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Bankers daft: Michael Holroyd on the inability of banks to deal with writers

Michael Holroyd

Filed under: Non-fiction

Ordinary citizens, the majority of the country, are frequently bewildered by the self-employed register, we have grown fearful that our species may become endangered. Even the Inland Revenue sometimes seems perplexed by the erratic rhythm of our incomes, especially when matched against the steady optimism of our expenditure. But bewilderment and perplexity are insufficient terms to describe the attitude of banks. My own bank – it’s called Barclays and I do not recommend it – is now openly hostile.

Every three or four years I publish a book (it used to be every ten years when I was younger and worked harder). But my publication cheque promotes not so much pleasure as bank disbelief from my local branch at Barclays. A short time ago holding one of those rare cheques, I joined the queue which stretched round what appeared to be various cattle grids and oddly-placed barriers inside the bank and wound dejectedly out on the pavement. It took some twenty minutes of slow shuffling though doors, round corners, past firmly-closed tills, past advertisements showing for some reason ice-cream sundaes, to reach the counter and triumphantly present my cheque. The cashier looked at it, looked at me, and said: ‘Where did you get this?’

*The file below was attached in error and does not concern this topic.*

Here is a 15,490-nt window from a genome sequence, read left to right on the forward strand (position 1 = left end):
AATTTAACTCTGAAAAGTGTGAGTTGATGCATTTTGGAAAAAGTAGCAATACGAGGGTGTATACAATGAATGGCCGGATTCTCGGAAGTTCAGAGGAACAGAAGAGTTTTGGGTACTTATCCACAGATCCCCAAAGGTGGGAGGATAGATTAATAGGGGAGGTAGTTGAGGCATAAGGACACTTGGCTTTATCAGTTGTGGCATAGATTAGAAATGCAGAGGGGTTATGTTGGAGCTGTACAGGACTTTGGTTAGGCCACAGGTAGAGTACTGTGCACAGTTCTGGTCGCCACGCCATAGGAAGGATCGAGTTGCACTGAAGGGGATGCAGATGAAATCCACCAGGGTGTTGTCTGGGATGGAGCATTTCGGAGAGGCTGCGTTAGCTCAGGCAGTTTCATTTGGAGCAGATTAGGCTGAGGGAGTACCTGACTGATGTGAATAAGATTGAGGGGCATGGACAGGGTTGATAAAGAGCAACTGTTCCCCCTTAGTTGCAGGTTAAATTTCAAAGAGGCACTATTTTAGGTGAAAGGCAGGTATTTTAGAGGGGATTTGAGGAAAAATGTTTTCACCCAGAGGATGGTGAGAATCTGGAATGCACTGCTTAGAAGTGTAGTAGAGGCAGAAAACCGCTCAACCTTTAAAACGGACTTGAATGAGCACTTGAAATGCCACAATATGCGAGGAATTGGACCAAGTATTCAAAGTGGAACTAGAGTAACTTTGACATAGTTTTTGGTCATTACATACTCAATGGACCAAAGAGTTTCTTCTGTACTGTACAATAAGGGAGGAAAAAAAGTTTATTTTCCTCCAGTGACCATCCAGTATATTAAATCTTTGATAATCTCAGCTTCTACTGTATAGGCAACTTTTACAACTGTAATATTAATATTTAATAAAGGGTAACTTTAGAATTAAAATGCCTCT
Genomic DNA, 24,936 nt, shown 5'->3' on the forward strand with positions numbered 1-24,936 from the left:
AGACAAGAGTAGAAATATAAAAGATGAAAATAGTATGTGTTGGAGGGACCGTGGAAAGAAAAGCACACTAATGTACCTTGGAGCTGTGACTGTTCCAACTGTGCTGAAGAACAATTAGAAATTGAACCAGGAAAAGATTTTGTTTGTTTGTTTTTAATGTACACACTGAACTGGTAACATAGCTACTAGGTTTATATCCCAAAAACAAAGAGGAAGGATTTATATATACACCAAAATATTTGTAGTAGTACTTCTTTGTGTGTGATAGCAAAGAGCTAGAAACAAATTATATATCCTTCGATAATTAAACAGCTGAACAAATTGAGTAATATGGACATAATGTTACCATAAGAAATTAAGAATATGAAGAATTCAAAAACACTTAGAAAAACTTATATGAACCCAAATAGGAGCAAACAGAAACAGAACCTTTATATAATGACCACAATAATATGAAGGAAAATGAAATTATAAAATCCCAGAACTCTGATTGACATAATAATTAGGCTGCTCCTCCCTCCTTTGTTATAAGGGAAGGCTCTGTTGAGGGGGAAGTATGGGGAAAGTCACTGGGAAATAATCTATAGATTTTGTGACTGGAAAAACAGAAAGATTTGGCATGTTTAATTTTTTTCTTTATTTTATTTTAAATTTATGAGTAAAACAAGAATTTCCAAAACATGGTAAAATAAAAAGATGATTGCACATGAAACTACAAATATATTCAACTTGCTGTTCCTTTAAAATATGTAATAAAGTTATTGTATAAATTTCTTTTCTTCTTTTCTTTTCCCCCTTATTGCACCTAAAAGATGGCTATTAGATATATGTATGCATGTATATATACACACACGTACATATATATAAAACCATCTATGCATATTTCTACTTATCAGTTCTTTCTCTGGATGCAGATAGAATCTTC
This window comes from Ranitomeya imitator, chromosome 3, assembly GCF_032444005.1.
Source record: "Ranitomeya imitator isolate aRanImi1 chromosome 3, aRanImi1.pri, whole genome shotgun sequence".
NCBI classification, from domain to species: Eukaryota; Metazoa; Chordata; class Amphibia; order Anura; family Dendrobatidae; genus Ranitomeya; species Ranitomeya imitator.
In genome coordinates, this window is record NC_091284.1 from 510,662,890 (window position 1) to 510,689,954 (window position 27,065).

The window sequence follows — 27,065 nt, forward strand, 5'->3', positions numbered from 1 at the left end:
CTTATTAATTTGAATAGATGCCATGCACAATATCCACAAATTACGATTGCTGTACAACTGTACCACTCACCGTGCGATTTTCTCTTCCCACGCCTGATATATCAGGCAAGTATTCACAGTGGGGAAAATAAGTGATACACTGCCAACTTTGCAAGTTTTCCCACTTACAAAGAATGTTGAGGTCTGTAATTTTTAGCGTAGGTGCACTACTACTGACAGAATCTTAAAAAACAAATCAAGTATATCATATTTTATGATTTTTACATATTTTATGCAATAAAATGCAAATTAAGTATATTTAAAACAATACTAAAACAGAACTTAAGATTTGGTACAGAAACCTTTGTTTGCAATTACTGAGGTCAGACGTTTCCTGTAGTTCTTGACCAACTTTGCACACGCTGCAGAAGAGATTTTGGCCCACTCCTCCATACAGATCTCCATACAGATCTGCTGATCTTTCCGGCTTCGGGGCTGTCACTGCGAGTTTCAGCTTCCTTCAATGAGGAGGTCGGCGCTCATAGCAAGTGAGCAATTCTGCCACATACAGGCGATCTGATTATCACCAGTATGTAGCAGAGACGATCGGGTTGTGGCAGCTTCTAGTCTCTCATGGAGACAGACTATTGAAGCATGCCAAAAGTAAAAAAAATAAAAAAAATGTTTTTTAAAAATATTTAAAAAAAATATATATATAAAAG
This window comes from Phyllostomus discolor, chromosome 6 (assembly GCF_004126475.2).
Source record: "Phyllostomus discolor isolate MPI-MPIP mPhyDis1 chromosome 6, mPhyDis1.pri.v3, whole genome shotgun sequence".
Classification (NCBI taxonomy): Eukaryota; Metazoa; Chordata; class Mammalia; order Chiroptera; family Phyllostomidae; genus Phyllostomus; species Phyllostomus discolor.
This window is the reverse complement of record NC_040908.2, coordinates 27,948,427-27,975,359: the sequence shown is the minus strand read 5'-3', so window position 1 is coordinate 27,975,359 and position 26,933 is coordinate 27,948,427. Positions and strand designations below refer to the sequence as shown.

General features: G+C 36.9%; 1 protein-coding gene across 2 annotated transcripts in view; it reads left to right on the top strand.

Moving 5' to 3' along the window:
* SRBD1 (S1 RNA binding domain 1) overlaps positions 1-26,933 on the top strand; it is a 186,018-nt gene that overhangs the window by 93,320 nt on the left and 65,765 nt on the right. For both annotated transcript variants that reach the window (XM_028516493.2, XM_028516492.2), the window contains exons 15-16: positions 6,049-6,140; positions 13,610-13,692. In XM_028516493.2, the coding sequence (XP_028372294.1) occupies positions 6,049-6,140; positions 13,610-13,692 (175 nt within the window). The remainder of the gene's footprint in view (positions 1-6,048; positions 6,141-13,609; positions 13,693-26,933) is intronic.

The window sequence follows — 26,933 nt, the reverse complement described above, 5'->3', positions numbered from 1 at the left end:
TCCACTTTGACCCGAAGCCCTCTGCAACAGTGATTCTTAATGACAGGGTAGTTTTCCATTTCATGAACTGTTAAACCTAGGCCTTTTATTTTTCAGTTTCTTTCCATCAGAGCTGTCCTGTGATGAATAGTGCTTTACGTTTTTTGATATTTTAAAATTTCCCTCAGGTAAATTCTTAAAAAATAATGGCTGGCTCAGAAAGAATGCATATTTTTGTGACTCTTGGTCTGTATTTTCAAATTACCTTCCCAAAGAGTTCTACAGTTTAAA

I replied that the postman had brought it to my door that very morning.

That’s not what I mean,’ she answered. ‘I mean what’s it for?’

‘It’s for me.’

This was an unfortunate misunderstanding and less helpful than my happy expression implied. The cashier stared at me in silence and for a moment we appeared to have reached an impasse.

‘I said what’s it for, not who’s it for.’

She had raised her voice through the glass partition.

‘It’s for Mosaic,’ I explained. ‘A book of mine called Mosaic.’

‘It’s for a book!’ The incredulity was withering.

‘Yes,’ I said. ‘If you examine the cheque you’ll see my literary agent’s name and address printed at the top. A.P. Watt.’

‘What sort of book?’ she persisted, ignoring my suggestion.

‘It’s hard to describe,’ I admitted. ‘In some ways it’s experimental, some might say even post-modern, almost inter-active. In places it’s autobiographical. My subtitle…’